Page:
The Angler’s Curse (Pinfry, not Caenis)

The Angler’s Curse (Pinfry, not Caenis)

My pinfry, deadly..

Pin Fry!!

 

One of the most challenging times of the fishing year is when the trout start to turn their attention to pin fry. These tiny, see through little wisps of not very much at all, when shoaled together provide a hefty and easy meal for the fish! And yet, even though the trout are actively feeding, I often see people give up, beaten by creatures with brains the size of a pea! Why?

 

RECOGNISING THE SIGNS

I remember the first time I saw this feeding frenzy, as a ‘wet behind the ears’ youngster visiting an upland hill loch. An over cast day in July saw fish boiling the water to a foam in places. No matter what I threw at them, I thought they were feeding on sedges, I had no concept of pinfry then, and not surprisingly I couldn’t get a take.

Since then I’ve seen it often enough, each year pretty much, as I have been visiting the large reservoirs down in the Midlands for 25 years (Christ, that’s a sobering thought!). So I now know more about this time of year!

Down here the pinfry can appear as early as the end of May but it’s usually June into July when we get the majority.

I get proper hyped up for it too, gauging the weather, broken cloud is best, with sunny spells being interspersed with cloud cover. Cloud cover means fish battering the pinfry shoals. This gives away the trout’s location and this is where you can capitalise, but only if you fish in the correct manner!

Be sure that you’re in the right areas, don’t go looking in the weedbeds, deeper water is best, off the end of points into deep water can be good, and anywhere near dam walls seem to be great too, more so if the wind is blowing onto them. These tiny fry are at the mercy of the currents which the wind creates, so be mindful of this.

I often work the boat along a dam or drifting onto points or promontories. But go by the venue, Draycote for instance used to have some awesome pinfry feeding action around the deeper water around the shoals. Location may vary but local knowledge will help with this, so ask someone that knows.

But, like I said, when you get the right conditions the trout give themselves away.

 

DEFAULT SETTINGS

I see most anglers go to some default setting, as soon as pinfry feeders appear. Let me highlight them, at the same time telling you that yes they can work, but with moderate success, I’ll explain why.

Dry Fly…. They’ll see it? (Yes they will, but they are NOT feeding on dries) To be fair, fishing dries is possibly the best of a bad bunch.

Washing Line… It feels right, keeping it ‘in the zone’.

More often that not the flies are below the feeding fish and are:

  1. A) Still sinking
  2. B) Being retrieved too fast and looking nothing like the food source.

Pulling a Blob or Booby…. At least I’m getting follows!! Ahahahahaha, Cracks me up this one. I don’t want follows, I want fish in the net, simple.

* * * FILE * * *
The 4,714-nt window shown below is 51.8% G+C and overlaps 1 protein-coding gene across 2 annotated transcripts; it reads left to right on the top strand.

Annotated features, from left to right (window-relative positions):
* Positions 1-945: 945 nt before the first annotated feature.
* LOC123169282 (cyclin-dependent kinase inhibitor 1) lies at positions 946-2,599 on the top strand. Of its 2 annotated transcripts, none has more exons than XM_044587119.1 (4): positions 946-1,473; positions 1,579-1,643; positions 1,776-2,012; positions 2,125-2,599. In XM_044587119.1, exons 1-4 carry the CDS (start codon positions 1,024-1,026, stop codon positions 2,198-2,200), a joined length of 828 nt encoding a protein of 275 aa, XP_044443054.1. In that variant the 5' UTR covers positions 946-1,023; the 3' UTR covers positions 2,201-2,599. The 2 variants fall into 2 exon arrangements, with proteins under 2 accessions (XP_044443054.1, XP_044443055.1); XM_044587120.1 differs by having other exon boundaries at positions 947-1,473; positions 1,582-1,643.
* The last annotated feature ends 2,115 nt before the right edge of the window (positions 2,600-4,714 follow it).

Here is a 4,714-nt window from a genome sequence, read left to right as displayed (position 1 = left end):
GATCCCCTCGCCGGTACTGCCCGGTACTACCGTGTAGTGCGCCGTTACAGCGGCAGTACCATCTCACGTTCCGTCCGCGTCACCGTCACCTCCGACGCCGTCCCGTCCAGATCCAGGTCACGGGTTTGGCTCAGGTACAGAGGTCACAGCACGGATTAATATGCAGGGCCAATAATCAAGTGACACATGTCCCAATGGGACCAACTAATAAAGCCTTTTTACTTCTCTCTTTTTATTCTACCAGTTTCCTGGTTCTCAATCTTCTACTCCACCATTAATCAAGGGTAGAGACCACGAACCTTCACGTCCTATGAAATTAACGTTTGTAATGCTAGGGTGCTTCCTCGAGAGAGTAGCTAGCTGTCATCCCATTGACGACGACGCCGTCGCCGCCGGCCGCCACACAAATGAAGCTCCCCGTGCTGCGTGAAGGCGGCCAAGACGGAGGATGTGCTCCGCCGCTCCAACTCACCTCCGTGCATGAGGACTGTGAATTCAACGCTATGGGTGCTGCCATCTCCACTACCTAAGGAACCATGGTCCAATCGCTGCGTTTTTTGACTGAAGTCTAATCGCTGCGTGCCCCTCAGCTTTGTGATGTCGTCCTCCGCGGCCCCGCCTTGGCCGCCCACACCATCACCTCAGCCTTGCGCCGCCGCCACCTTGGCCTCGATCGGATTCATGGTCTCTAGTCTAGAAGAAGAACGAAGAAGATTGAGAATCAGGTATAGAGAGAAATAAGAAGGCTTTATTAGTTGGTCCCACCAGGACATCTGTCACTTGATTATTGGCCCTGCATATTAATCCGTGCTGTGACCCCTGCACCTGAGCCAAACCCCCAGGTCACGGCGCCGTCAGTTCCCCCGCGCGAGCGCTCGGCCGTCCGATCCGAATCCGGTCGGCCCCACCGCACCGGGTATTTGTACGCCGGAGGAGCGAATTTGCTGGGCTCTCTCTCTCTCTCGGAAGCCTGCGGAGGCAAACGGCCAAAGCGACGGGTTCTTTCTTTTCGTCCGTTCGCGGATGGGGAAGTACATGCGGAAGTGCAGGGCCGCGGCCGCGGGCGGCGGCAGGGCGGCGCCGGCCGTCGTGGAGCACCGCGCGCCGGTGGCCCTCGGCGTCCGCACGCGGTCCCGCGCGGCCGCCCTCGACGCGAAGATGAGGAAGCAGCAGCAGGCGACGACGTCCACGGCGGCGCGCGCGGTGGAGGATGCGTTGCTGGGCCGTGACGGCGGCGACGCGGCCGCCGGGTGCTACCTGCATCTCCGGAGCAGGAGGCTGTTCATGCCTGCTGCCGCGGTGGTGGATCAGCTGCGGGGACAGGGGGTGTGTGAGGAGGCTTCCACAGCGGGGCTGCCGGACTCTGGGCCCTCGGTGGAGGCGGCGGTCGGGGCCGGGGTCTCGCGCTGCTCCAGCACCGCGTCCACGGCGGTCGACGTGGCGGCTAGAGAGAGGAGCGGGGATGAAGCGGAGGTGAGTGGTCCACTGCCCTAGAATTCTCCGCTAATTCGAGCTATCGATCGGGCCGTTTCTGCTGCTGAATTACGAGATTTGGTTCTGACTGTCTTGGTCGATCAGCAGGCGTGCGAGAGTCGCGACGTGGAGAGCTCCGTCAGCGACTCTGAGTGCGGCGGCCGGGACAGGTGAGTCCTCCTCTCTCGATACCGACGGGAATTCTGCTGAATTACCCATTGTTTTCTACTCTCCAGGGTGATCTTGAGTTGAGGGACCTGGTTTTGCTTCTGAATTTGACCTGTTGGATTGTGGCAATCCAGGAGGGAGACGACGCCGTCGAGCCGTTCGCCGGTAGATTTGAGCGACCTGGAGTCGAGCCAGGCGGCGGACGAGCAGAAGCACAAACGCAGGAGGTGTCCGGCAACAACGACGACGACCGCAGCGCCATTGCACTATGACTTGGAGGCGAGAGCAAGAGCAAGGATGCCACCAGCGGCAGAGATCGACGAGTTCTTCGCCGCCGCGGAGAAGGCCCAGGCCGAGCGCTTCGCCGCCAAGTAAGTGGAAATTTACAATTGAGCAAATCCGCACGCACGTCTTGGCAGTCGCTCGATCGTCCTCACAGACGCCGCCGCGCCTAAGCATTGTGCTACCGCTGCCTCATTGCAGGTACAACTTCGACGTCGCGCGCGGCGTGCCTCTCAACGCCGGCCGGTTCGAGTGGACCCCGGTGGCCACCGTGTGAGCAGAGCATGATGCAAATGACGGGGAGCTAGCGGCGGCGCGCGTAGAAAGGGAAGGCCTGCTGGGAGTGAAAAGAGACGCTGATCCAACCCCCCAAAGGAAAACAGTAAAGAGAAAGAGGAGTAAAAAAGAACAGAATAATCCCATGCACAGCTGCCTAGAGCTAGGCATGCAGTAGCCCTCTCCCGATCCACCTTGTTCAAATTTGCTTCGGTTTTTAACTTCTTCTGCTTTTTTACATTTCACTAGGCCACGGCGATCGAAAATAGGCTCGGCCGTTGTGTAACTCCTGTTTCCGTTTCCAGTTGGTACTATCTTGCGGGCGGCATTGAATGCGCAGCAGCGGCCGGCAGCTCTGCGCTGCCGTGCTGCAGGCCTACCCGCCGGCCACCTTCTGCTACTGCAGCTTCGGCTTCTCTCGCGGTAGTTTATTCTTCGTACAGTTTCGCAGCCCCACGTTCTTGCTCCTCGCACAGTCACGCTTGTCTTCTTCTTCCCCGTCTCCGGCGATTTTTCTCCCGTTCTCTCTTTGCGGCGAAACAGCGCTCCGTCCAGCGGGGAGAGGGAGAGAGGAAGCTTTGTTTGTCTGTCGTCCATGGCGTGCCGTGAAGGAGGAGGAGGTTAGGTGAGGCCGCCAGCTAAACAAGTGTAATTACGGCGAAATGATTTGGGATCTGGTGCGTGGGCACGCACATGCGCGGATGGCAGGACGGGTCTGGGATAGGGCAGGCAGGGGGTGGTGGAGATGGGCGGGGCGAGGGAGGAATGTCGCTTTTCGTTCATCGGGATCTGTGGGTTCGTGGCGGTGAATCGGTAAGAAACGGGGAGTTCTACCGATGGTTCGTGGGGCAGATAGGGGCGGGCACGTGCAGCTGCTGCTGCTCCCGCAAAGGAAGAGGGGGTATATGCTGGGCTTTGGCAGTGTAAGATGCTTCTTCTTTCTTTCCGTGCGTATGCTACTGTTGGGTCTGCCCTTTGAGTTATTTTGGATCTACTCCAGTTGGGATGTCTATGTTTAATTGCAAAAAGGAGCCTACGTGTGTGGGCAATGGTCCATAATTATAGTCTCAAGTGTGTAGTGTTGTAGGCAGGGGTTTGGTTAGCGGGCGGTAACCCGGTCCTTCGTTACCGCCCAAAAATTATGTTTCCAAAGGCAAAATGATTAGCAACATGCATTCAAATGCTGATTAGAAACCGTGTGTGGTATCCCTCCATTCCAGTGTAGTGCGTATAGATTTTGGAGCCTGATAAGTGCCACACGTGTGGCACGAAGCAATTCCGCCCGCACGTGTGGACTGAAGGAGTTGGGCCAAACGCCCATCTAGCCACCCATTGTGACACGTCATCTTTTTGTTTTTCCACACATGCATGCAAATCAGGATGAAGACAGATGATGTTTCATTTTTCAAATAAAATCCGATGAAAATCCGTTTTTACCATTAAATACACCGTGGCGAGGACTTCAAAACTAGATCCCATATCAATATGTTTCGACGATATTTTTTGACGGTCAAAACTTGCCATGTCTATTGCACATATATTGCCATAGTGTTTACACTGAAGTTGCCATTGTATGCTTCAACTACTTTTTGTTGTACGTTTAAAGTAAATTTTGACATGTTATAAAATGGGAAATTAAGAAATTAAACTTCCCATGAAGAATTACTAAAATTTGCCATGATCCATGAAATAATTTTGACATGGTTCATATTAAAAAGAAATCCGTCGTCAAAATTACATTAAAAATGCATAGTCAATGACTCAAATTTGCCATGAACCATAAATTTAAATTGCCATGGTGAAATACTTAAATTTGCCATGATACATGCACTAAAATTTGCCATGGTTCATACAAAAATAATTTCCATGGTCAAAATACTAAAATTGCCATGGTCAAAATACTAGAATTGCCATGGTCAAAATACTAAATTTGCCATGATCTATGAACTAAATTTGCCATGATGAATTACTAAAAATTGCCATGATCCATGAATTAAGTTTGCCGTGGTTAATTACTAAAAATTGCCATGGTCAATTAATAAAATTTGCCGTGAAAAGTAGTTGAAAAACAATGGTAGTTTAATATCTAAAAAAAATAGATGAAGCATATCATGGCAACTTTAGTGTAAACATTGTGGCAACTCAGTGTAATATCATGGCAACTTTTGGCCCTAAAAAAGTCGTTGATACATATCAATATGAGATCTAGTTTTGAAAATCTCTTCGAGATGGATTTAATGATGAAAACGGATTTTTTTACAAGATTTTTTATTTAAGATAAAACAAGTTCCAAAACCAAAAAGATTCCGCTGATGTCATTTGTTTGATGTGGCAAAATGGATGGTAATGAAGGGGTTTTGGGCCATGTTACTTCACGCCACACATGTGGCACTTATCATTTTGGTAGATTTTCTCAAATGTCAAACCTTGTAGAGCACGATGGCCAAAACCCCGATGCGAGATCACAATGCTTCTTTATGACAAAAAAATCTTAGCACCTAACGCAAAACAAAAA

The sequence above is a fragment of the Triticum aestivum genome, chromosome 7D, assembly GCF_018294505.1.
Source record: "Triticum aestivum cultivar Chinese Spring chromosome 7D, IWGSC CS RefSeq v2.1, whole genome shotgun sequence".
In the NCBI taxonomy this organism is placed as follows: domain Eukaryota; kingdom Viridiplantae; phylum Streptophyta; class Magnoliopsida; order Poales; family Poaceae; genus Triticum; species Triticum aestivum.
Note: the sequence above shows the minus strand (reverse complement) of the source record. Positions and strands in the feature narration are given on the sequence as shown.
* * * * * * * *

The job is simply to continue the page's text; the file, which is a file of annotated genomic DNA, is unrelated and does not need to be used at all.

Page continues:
CATCHING THE TROUT

Having fished for these pinfry feeding fish for a number of years, actively seeking them out, as I know I can usually catch better fish. I have a couple of methods that seem to really work, so let me share them.

First, find the fish, I outlined that above, then make sure your boat s well upwind of their feeding position so you can drift into the area without fuss.

My two favourite for under the Popperfry

 

THE method that I have found to work better than any other is to fish New Zealand style a nymph suspended under a buoyant fly. But don’t just go for any old set up, THINK!

I use flies that look like pinfry or at least suggest with a profile and outline. My buoyant fly is my Popper Fry, and the pattern under it, that LOOKS like the real thing, trust me this fly works is my little pinfry!

To fish effectively, keep your flies well away for your fly line, use a floater by the way. I use a 12ft tapered leader ending in 10lb, (copolymer) and then 8ft of 8.5 fluoro to the buoyant fly, then a short section – normally a foot if pleasure fishing but around 2ft if competition fishing and I use 5lb Fulling Mill. I use it as it’s stiff, so pings the nymph over well and it’s strong.

CHECK OUT THIS LITTLE PHONE VIDEO…

It’s then a case of short casts, same as dry fly, no more than 5 to ten yards of fly line (just enough to load the rod). Cast it out and do NOTHING! The Plop of the buoyant fly hitting the water will draw the fish in but it’s often the nymph that they home in on.

It is that simple, oh and be patient, the fish move around a lot but they are in shoals, herding the pinfry, stay in the area and you’ll catch them soon enough!

NOTE: Sometimes, if I need the nymph to stay higher for longer, I use a Cruncher under the fry. I tie it with gold and pearl flash behind the hackle and on a size 12, a little lighter in weight. I can treat this with a little Mucilin, it clogs the fibres but it stops it sinking too fast.

 

Popperfry, bouyant and they hit the water with a bang!

FLAT CALMS

Another method is the CDC pinfry, this one comes out on flat calm days, so as to minimise water disturbance. Same massively long leader (grease the first 12ft taper) but the end section, tippet, is 4.4lb Frog Hair, super light, thin and strong!

To fish this set up well, it’s a case of casting into the feeding area and leaving well alone. However, if a fish moves nearby, pull the line, the fly will pop under the water and ping right back up again. This is LETHAL, that tiny bit movement as the CDC pulls the fly back up is something the trout find hard to resist!

A CDC pinfry pattern, for super tough days.
A big brown from Rutland last year on the pinfry.

 

I hope you enjoyed this article and you found some useful information, please, subscribe to my Blogs and You Tube for more content..

 

Good luck and tight lines…

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